4 Tbs. toasted chopped nuts, walnuts, almonds or hazelnuts
Using a fork, mash the ripe bananas or peel the fresh bananas, wrap separately in plastic wrap and microwave 1 min. on high. Cool, unwrap and mash. Gently mix with the yogurt and spoon into 4 dessert dishes. Chill briefly to cool and sprinkle nuts equally over the tops as garnish. Serve chilled with baked goods, buns, biscuits, muffins or croissants. To chop nuts, put them in a plastic bag and pound with the bottom of a tin can. Children can mash, mix and chop.

Tuna and Bean Salad: Serves 4
6 oz. can solid white tuna in water- drained
16 oz. can cannellini or other white beans
4 plum tomatoes quartered OR 16 grape tomatoes (optionally,the tomatoes can be diced and mixed in)
2 tsp. dried basil
Ground black pepper
Salt to taste
1 Tbs. balsamic vinegar
2 Tbs. fresh lemon juice
1 tsp. powdered garlic
1 Tbs. oil
2 Tbs. Dijon or spicy mustard

Mix the last 5 ingredients well and set aside to let the flavors form a dressing. Gently toss the first 5 ingredients, then add the dressing. Allow the whole to chill for 30 min. at least to meld flavors. Serve on lettuce lined plates garnished with a sprinkle of basil and the tomatoes fanned on top. Excellent with a loaf of artesian bread. Children can prepare almost if not all of this dish.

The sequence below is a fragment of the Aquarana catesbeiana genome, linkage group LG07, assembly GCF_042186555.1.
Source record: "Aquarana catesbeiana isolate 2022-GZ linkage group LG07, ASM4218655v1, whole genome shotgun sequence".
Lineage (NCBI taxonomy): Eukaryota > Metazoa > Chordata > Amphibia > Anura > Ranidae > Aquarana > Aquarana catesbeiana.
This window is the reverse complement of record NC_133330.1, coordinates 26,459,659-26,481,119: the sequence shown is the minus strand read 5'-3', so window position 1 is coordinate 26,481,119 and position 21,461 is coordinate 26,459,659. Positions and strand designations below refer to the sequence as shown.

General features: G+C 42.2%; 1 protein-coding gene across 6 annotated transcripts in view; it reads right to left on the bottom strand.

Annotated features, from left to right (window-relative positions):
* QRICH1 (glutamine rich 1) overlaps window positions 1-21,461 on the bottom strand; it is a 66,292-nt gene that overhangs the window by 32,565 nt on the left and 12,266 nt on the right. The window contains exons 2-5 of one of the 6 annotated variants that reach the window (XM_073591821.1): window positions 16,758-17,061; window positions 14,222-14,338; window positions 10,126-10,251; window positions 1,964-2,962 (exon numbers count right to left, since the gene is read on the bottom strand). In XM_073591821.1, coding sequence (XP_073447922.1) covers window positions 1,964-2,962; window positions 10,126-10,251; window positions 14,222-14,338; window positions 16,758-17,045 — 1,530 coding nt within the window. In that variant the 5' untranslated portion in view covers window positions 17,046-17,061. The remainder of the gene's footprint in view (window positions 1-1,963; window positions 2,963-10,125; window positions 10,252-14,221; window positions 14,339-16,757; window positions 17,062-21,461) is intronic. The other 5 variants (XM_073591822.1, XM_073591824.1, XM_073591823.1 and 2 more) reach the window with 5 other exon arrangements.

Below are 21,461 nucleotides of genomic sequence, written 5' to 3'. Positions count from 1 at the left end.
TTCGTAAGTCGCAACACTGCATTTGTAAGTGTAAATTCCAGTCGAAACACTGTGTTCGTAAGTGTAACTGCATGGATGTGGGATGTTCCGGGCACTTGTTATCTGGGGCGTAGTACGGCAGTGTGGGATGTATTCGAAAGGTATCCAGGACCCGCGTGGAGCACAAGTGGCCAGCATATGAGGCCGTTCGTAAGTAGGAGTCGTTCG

Beef Kabobs This is calculated for 5 skewers but 4 servings, so that the excess can be shared.
A crowd pleaser! Marinate the meat the night before or early in the day and the meal comes together quickly.
2 lbs. Top round London broil 20 cherry tomatoes
2 Tbs. red wine vinegar 2 large green bell peppers
1/3 cup oil 2 large onions
1 Tbs. Worcestershire Sauce 25 button mushroom caps
2 tsp. dried thyme – divided
2 tsp. dried oregano – divided 1 box long grain and wild rice mix
1 tsp. paprika – divided
2 tsp. dried rosemary – divided 5 skewers 12” long
2 tsp. garlic powder – divided
2 tsp. dry mustard powder – divided
Trim any fat off the meat. Place in an oblong glass dish; pour on the vinegar, oil and Worcestershire Sauce. Sprinkle half the given quantity of each of the herbs over it.